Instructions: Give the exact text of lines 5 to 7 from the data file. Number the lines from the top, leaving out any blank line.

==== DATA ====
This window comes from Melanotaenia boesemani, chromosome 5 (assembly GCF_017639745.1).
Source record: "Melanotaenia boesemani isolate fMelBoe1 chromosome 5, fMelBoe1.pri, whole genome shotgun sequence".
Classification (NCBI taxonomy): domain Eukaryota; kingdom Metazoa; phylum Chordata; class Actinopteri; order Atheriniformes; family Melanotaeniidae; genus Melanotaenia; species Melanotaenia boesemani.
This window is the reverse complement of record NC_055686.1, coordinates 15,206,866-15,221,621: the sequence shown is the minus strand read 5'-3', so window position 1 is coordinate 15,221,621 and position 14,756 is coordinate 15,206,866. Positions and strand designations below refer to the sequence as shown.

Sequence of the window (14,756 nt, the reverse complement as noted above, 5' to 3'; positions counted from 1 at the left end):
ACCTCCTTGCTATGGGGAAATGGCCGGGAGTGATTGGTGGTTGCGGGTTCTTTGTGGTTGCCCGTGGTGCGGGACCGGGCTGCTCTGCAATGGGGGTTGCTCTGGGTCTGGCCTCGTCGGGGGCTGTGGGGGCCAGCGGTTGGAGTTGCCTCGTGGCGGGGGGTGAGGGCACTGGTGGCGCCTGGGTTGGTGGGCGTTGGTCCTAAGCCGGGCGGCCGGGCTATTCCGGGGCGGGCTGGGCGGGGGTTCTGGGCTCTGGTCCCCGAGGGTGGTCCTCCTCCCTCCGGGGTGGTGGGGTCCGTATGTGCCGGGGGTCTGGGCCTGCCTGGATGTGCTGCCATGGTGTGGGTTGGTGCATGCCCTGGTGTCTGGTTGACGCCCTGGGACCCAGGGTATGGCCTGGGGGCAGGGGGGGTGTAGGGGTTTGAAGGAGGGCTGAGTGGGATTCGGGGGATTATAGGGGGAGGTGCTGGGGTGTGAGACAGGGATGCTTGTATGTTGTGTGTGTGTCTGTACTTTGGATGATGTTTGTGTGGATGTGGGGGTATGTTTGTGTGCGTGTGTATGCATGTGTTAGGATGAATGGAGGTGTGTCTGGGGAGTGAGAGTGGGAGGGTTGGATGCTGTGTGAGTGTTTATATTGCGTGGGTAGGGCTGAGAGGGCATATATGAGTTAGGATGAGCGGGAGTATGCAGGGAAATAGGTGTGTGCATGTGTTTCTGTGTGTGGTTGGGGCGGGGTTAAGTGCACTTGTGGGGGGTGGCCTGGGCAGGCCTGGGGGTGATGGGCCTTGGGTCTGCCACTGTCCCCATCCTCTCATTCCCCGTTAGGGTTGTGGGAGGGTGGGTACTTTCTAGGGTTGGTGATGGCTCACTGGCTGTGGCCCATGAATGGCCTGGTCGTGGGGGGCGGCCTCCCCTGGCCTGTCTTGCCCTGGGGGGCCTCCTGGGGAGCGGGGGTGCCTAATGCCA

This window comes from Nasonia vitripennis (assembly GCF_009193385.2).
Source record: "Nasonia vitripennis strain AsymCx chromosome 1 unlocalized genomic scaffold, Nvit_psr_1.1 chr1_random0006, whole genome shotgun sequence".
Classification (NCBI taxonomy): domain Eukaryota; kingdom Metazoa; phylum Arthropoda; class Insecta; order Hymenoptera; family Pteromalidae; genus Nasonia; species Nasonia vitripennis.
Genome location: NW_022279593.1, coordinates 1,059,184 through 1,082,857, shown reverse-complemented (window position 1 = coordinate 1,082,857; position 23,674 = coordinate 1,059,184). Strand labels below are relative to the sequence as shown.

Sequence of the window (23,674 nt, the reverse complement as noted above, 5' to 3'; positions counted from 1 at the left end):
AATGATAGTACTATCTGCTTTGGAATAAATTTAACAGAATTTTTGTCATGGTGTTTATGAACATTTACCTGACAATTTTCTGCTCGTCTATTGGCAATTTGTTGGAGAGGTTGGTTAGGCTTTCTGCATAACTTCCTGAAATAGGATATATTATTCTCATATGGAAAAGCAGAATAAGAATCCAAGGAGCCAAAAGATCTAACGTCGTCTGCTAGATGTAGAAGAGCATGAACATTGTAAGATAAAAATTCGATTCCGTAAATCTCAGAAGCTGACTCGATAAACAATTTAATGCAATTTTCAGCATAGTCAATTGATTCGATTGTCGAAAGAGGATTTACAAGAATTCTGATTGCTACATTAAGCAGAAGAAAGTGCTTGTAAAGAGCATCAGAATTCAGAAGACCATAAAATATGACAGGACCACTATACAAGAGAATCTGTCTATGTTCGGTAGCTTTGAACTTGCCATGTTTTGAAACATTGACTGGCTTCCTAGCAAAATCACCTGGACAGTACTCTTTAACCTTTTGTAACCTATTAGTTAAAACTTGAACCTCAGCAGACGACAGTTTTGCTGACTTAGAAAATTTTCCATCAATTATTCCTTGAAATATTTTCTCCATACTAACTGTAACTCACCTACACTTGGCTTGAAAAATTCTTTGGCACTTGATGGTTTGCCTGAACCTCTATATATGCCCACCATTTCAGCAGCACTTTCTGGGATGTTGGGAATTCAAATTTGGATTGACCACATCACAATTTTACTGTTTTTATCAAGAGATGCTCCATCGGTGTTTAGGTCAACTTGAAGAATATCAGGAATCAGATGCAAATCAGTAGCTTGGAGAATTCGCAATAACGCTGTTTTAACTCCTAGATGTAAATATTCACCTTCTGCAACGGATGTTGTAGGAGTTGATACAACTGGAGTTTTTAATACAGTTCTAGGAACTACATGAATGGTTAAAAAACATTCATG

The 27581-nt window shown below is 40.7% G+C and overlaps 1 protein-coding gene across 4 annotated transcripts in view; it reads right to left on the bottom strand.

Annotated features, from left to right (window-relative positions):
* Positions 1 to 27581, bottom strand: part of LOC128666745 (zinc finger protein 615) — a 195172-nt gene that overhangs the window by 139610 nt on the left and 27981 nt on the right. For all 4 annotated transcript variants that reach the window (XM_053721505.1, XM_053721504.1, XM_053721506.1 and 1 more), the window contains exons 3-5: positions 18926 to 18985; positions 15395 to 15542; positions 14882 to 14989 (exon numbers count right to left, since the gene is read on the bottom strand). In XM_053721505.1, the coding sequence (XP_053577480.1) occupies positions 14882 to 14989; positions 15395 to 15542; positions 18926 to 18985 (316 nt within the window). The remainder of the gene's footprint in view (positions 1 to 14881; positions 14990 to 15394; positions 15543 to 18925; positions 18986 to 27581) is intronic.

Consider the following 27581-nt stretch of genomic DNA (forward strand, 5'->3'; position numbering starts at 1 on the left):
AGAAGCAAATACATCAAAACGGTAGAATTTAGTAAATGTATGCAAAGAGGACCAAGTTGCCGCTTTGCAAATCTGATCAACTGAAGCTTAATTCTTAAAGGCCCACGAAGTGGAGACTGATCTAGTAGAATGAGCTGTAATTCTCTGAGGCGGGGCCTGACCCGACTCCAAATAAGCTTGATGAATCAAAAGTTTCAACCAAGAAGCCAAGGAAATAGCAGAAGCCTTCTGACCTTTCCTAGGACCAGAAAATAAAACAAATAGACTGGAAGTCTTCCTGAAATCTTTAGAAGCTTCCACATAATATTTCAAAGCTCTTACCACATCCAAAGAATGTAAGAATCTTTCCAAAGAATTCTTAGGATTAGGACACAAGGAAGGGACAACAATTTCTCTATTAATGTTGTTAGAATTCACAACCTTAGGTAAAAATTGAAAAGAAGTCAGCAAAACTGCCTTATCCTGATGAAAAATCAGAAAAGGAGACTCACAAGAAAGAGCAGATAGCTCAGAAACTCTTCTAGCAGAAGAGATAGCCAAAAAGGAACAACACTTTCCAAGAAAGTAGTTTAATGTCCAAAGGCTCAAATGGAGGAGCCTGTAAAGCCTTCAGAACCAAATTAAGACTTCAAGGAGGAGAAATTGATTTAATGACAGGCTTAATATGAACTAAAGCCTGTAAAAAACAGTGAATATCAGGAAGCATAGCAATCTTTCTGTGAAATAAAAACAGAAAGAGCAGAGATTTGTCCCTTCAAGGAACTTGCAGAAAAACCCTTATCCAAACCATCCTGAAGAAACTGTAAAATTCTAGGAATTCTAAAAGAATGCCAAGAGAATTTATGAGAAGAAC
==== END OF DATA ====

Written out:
Sequence of the window (14,756 nt, the reverse complement as noted above, 5' to 3'; positions counted from 1 at the left end):
ACCTCCTTGCTATGGGGAAATGGCCGGGAGTGATTGGTGGTTGCGGGTTCTTTGTGGTTGCCCGTGGTGCGGGACCGGGCTGCTCTGCAATGGGGGTTGCTCTGGGTCTGGCCTCGTCGGGGGCTGTGGGGGCCAGCGGTTGGAGTTGCCTCGTGGCGGGGGGTGAGGGCACTGGTGGCGCCTGGGTTGGTGGGCGTTGGTCCTAAGCCGGGCGGCCGGGCTATTCCGGGGCGGGCTGGGCGGGGGTTCTGGGCTCTGGTCCCCGAGGGTGGTCCTCCTCCCTCCGGGGTGGTGGGGTCCGTATGTGCCGGGGGTCTGGGCCTGCCTGGATGTGCTGCCATGGTGTGGGTTGGTGCATGCCCTGGTGTCTGGTTGACGCCCTGGGACCCAGGGTATGGCCTGGGGGCAGGGGGGGTGTAGGGGTTTGAAGGAGGGCTGAGTGGGATTCGGGGGATTATAGGGGGAGGTGCTGGGGTGTGAGACAGGGATGCTTGTATGTTGTGTGTGTGTCTGTACTTTGGATGATGTTTGTGTGGATGTGGGGGTATGTTTGTGTGCGTGTGTATGCATGTGTTAGGATGAATGGAGGTGTGTCTGGGGAGTGAGAGTGGGAGGGTTGGATGCTGTGTGAGTGTTTATATTGCGTGGGTAGGGCTGAGAGGGCATATATGAGTTAGGATGAGCGGGAGTATGCAGGGAAATAGGTGTGTGCATGTGTTTCTGTGTGTGGTTGGGGCGGGGTTAAGTGCACTTGTGGGGGGTGGCCTGGGCAGGCCTGGGGGTGATGGGCCTTGGGTCTGCCACTGTCCCCATCCTCTCATTCCCCGTTAGGGTTGTGGGAGGGTGGGTACTTTCTAGGGTTGGTGATGGCTCACTGGCTGTGGCCCATGAATGGCCTGGTCGTGGGGGGCGGCCTCCCCTGGCCTGTCTTGCCCTGGGGGGCCTCCTGGGGAGCGGGGGTGCCTAATGCCA

This window comes from Nasonia vitripennis (assembly GCF_009193385.2).